Richly illustrated, Artists of the Canyons and Caminos traces the lives and work of painters who settled in Santa Fe in the early years of the twentieth century. Under their influence, Santa Fe grew from a dusty high-desert town with no paved streets or automobiles to a thriving community.
Artists of the Canyons and Caminos features a new foreword by publisher Gibbs M. Smith, and reveals little-known facts and profiles of the personalities who catalyzed this transformation. Above all, it illuminates their common bond: an enduring love for the beauty of the land that called to them in the first place.
Some places in the world have a particular atmosphere, a sense of romance, which makes them "good places to paint." Santa Fe, New Mexico-with its clean, sharp air; its startlingly bright colors; its sculptured mesas and mountains-is one of these places.
Artists of the Canyons and Caminos includes:
A brief chronology of Santa Fe from its inauguration as a state capital housing the oldest public building in the United States (Palace of the Governors); to the first annual exhibition of the Cinco Pintores in 1921, when of the town's population of 7,000, 15 were resident artists; to the opening of the Institute of American Indian Arts in 1962.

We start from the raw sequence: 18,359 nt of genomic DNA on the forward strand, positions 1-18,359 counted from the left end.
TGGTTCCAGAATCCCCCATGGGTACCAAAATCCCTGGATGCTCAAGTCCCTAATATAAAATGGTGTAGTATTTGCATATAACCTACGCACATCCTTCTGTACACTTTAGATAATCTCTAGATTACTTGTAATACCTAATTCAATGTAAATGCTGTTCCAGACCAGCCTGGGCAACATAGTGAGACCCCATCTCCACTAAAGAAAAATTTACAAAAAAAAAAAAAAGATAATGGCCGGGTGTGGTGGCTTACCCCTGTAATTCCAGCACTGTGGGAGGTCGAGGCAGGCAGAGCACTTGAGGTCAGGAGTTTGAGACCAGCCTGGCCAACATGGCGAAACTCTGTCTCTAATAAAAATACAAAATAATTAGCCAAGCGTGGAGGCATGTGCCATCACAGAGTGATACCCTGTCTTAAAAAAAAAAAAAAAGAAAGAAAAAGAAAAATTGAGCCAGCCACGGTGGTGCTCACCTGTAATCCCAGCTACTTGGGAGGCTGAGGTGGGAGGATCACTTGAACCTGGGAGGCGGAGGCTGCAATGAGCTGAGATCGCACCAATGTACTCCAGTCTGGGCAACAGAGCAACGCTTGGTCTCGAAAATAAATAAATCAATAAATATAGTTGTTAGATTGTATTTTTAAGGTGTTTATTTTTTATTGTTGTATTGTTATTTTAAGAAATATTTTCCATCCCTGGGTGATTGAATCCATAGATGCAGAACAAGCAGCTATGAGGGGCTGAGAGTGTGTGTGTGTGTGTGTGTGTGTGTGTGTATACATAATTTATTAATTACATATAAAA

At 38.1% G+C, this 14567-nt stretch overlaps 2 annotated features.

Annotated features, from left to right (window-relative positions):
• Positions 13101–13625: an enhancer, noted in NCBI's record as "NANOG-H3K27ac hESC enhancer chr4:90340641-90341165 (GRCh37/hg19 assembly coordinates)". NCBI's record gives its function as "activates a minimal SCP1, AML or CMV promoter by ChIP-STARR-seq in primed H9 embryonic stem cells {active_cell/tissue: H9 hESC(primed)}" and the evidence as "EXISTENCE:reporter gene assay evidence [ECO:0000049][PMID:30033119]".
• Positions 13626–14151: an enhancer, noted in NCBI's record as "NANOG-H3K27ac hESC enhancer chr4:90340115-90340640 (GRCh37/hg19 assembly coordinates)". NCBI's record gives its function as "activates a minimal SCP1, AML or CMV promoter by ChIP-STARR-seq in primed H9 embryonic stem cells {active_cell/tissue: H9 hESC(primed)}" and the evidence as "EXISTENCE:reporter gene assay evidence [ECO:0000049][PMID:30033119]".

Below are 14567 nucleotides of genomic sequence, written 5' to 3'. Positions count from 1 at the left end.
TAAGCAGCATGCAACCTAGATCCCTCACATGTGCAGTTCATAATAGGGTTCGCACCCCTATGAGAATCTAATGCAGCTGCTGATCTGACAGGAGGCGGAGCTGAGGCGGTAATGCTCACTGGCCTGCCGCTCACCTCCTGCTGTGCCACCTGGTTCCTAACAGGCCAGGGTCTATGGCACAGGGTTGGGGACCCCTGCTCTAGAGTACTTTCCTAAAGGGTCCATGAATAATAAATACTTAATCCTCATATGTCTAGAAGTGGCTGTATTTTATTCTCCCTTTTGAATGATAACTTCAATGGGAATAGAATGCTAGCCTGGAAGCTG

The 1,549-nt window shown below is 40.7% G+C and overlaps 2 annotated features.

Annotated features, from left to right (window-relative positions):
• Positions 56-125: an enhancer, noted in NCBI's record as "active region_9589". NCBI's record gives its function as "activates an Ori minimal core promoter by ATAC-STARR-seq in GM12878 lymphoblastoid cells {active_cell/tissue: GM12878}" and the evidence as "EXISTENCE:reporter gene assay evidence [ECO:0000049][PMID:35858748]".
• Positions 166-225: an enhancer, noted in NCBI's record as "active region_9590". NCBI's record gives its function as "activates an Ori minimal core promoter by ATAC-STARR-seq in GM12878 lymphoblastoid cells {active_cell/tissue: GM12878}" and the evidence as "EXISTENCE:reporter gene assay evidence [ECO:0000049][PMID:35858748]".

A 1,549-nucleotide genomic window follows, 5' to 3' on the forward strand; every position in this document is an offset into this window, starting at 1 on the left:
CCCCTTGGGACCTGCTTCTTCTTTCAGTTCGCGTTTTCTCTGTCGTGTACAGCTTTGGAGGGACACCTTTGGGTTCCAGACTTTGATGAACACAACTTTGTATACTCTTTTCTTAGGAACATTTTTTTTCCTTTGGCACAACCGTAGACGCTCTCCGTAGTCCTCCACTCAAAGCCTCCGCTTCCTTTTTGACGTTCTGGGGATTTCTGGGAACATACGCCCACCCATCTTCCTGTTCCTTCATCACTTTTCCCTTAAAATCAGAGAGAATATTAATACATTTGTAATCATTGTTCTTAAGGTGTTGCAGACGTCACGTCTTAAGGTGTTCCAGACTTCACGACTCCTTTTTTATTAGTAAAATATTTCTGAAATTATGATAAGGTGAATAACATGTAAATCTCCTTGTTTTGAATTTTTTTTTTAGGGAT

Descriptions of the broad spectrum of representational styles that flourished there, from romance to super-realism.
Major patrons of the arts: railroads, scientists, territorial senators, lawyers, well-to-do retirees.
The artists' missions: admiration for the local Indians and their arts, encouragement of young artists of all nationalities, solidarity to prevent Santa Fe from being overly Americanized.